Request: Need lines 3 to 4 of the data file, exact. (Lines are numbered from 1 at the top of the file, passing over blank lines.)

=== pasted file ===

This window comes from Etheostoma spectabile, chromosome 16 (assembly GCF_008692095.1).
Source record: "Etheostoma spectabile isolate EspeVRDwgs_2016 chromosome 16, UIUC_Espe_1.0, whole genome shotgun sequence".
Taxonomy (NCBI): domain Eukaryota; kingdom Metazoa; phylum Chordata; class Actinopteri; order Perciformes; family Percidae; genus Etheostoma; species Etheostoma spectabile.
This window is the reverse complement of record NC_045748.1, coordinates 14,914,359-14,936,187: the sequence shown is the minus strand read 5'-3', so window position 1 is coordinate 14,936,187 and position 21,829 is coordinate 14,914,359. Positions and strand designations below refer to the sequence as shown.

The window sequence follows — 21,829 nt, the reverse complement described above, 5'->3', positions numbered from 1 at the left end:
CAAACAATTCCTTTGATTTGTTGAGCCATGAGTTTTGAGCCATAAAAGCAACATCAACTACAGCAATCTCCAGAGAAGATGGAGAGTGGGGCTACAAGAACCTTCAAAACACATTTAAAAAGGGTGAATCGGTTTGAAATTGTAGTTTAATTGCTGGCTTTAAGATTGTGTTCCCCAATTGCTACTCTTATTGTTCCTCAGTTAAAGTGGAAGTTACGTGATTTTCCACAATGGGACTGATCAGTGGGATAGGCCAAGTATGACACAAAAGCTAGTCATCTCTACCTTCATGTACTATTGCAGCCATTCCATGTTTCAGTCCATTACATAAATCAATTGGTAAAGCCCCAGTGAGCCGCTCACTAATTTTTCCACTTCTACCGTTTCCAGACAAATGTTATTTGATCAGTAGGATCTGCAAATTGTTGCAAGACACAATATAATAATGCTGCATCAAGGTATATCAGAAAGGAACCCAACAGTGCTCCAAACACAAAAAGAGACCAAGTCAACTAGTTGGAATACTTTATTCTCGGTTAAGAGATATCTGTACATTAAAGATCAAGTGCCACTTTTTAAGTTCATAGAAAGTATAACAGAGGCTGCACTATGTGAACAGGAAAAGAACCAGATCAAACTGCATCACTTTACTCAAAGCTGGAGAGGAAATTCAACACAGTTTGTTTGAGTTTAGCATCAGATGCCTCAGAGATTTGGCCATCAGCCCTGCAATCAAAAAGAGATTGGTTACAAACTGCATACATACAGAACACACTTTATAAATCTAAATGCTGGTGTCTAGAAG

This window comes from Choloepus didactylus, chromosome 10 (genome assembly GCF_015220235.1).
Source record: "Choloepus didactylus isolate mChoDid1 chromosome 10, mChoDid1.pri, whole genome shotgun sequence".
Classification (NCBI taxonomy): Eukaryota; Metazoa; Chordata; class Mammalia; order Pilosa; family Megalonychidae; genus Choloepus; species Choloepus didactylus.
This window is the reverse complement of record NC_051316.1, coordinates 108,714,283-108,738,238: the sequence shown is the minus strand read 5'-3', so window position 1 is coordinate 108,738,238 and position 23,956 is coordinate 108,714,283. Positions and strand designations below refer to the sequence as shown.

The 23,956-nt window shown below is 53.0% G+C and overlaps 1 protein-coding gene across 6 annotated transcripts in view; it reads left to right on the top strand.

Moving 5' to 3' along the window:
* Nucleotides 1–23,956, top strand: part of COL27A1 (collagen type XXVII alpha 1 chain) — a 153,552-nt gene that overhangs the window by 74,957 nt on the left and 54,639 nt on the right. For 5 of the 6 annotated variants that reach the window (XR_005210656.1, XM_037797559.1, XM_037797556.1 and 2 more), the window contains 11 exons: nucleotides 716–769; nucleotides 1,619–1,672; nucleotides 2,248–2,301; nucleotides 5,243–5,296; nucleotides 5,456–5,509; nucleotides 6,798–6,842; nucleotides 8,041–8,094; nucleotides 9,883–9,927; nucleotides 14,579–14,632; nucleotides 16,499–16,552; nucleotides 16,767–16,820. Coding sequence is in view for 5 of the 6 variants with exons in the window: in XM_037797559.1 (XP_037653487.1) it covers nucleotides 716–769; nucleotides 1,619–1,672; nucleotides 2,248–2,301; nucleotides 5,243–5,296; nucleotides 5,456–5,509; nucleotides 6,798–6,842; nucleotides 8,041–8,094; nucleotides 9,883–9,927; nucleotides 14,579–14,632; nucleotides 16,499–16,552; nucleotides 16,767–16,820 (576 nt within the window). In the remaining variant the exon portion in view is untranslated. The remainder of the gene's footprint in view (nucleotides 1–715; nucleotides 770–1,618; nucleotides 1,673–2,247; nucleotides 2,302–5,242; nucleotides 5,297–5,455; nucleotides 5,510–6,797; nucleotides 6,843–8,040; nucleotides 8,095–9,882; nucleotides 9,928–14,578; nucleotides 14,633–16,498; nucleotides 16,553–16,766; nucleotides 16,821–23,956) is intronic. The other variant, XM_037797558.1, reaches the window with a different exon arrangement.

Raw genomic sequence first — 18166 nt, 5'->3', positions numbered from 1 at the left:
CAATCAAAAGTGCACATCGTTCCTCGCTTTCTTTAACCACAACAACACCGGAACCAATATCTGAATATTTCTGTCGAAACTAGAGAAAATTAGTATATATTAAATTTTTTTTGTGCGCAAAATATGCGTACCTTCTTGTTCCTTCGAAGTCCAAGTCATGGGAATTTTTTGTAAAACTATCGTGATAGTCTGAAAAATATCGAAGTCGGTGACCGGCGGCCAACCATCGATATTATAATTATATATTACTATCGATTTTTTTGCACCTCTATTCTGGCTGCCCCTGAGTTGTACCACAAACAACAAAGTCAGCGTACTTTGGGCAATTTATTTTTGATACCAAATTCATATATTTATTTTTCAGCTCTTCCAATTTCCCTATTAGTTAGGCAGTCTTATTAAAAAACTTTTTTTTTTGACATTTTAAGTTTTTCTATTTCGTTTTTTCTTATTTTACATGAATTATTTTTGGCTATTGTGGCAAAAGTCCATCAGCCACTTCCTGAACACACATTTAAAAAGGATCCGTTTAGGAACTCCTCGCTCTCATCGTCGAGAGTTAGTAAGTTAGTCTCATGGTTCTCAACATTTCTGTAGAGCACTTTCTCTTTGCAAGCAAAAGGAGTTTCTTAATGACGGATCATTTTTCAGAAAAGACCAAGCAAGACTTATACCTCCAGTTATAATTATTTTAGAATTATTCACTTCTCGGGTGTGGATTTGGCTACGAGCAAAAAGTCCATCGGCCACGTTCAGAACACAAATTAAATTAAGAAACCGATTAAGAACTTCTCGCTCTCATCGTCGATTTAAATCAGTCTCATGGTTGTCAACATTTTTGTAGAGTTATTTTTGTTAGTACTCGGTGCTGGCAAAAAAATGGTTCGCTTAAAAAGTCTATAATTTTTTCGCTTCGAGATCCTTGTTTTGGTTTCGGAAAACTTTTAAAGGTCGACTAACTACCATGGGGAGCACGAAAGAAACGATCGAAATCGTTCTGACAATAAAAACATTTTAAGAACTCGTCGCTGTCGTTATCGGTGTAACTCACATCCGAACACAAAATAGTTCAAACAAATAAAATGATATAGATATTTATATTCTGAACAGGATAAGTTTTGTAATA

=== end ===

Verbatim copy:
Taxonomy (NCBI): domain Eukaryota; kingdom Metazoa; phylum Chordata; class Actinopteri; order Perciformes; family Percidae; genus Etheostoma; species Etheostoma spectabile.
This window is the reverse complement of record NC_045748.1, coordinates 14,914,359-14,936,187: the sequence shown is the minus strand read 5'-3', so window position 1 is coordinate 14,936,187 and position 21,829 is coordinate 14,914,359. Positions and strand designations below refer to the sequence as shown.